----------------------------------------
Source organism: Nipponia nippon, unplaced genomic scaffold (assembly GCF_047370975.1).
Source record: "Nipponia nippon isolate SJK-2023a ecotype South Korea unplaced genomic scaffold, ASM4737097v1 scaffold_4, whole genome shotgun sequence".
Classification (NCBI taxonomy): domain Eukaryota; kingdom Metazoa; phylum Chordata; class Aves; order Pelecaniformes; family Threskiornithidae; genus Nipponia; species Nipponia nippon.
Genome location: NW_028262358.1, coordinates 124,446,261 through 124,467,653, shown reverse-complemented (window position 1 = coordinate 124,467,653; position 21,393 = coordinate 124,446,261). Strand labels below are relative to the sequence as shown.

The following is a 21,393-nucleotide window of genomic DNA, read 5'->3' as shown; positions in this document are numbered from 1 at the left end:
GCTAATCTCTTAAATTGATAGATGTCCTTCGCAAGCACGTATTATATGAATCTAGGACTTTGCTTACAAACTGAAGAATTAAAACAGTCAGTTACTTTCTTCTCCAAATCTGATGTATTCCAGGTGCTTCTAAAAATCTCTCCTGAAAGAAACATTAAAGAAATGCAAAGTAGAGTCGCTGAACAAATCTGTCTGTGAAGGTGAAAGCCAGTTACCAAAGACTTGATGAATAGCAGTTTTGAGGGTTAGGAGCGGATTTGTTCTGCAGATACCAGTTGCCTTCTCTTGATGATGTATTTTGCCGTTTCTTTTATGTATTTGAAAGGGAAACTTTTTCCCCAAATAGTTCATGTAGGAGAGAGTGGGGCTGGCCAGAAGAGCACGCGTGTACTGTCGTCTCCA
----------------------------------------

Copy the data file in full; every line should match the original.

Source organism: Nipponia nippon, unplaced genomic scaffold (assembly GCF_047370975.1).
Source record: "Nipponia nippon isolate SJK-2023a ecotype South Korea unplaced genomic scaffold, ASM4737097v1 scaffold_4, whole genome shotgun sequence".
Classification (NCBI taxonomy): domain Eukaryota; kingdom Metazoa; phylum Chordata; class Aves; order Pelecaniformes; family Threskiornithidae; genus Nipponia; species Nipponia nippon.
Genome location: NW_028262358.1, coordinates 124,446,261 through 124,467,653, shown reverse-complemented (window position 1 = coordinate 124,467,653; position 21,393 = coordinate 124,446,261). Strand labels below are relative to the sequence as shown.

The following is a 21,393-nucleotide window of genomic DNA, read 5'->3' as shown; positions in this document are numbered from 1 at the left end:
GCTAATCTCTTAAATTGATAGATGTCCTTCGCAAGCACGTATTATATGAATCTAGGACTTTGCTTACAAACTGAAGAATTAAAACAGTCAGTTACTTTCTTCTCCAAATCTGATGTATTCCAGGTGCTTCTAAAAATCTCTCCTGAAAGAAACATTAAAGAAATGCAAAGTAGAGTCGCTGAACAAATCTGTCTGTGAAGGTGAAAGCCAGTTACCAAAGACTTGATGAATAGCAGTTTTGAGGGTTAGGAGCGGATTTGTTCTGCAGATACCAGTTGCCTTCTCTTGATGATGTATTTTGCCGTTTCTTTTATGTATTTGAAAGGGAAACTTTTTCCCCAAATAGTTCATGTAGGAGAGAGTGGGGCTGGCCAGAAGAGCACGCGTGTACTGTCGTCTCCA